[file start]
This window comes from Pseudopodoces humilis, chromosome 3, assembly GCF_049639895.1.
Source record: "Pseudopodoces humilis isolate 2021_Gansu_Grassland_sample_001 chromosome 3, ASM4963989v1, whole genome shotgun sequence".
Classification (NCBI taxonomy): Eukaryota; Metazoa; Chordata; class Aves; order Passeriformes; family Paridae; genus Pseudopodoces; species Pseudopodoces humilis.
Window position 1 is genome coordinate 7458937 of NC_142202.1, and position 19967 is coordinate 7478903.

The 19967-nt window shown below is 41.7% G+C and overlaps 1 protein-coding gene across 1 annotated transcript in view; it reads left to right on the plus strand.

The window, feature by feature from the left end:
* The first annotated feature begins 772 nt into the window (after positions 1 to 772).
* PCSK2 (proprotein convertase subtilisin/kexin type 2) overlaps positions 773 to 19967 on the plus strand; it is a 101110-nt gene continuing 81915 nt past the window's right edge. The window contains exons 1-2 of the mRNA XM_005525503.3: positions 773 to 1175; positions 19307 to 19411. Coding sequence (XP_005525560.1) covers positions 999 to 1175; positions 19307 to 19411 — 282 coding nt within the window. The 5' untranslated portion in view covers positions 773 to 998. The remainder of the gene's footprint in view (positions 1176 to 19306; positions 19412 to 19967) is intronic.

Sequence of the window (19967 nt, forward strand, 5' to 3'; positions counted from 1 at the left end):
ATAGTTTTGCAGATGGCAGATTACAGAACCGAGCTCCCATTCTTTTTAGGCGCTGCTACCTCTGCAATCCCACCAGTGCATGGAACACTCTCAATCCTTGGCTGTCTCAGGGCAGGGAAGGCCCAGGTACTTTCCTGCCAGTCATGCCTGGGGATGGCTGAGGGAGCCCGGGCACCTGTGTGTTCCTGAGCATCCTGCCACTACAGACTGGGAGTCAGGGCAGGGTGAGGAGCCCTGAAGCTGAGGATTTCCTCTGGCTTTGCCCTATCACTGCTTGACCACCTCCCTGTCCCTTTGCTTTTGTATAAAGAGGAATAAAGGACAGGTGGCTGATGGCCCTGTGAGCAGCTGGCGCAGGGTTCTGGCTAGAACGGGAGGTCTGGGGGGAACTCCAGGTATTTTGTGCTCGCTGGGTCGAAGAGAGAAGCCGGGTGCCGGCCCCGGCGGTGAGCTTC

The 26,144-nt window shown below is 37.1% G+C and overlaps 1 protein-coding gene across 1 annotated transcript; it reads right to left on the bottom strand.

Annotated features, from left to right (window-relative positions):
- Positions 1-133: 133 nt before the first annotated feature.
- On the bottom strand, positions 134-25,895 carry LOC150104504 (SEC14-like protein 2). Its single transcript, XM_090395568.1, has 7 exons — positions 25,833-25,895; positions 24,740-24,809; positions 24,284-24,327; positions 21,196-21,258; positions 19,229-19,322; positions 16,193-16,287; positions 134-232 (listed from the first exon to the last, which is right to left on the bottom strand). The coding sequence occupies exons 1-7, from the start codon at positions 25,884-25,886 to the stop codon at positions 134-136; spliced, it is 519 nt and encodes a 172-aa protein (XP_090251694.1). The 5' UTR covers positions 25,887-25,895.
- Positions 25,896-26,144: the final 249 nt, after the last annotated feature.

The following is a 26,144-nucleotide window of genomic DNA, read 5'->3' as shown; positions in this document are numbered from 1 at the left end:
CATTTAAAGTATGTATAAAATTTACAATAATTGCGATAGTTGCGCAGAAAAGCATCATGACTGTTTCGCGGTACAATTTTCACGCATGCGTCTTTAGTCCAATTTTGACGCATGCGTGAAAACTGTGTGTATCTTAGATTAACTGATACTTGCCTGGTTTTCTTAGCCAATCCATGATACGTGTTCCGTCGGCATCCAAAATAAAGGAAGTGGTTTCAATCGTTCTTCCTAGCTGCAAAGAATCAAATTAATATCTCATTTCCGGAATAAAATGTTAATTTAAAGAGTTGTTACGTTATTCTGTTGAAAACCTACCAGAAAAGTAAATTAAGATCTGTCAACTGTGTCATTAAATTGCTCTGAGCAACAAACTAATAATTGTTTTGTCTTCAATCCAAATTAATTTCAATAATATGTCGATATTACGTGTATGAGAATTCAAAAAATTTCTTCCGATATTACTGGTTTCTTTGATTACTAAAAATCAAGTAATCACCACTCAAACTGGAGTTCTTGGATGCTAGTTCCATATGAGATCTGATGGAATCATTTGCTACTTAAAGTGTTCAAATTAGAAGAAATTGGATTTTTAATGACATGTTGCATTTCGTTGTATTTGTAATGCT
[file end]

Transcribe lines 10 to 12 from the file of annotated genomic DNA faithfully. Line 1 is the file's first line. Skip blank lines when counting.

ATAGTTTTGCAGATGGCAGATTACAGAACCGAGCTCCCATTCTTTTTAGGCGCTGCTACCTCTGCAATCCCACCAGTGCATGGAACACTCTCAATCCTTGGCTGTCTCAGGGCAGGGAAGGCCCAGGTACTTTCCTGCCAGTCATGCCTGGGGATGGCTGAGGGAGCCCGGGCACCTGTGTGTTCCTGAGCATCCTGCCACTACAGACTGGGAGTCAGGGCAGGGTGAGGAGCCCTGAAGCTGAGGATTTCCTCTGGCTTTGCCCTATCACTGCTTGACCACCTCCCTGTCCCTTTGCTTTTGTATAAAGAGGAATAAAGGACAGGTGGCTGATGGCCCTGTGAGCAGCTGGCGCAGGGTTCTGGCTAGAACGGGAGGTCTGGGGGGAACTCCAGGTATTTTGTGCTCGCTGGGTCGAAGAGAGAAGCCGGGTGCCGGCCCCGGCGGTGAGCTTC

The 26,144-nt window shown below is 37.1% G+C and overlaps 1 protein-coding gene across 1 annotated transcript; it reads right to left on the bottom strand.

Annotated features, from left to right (window-relative positions):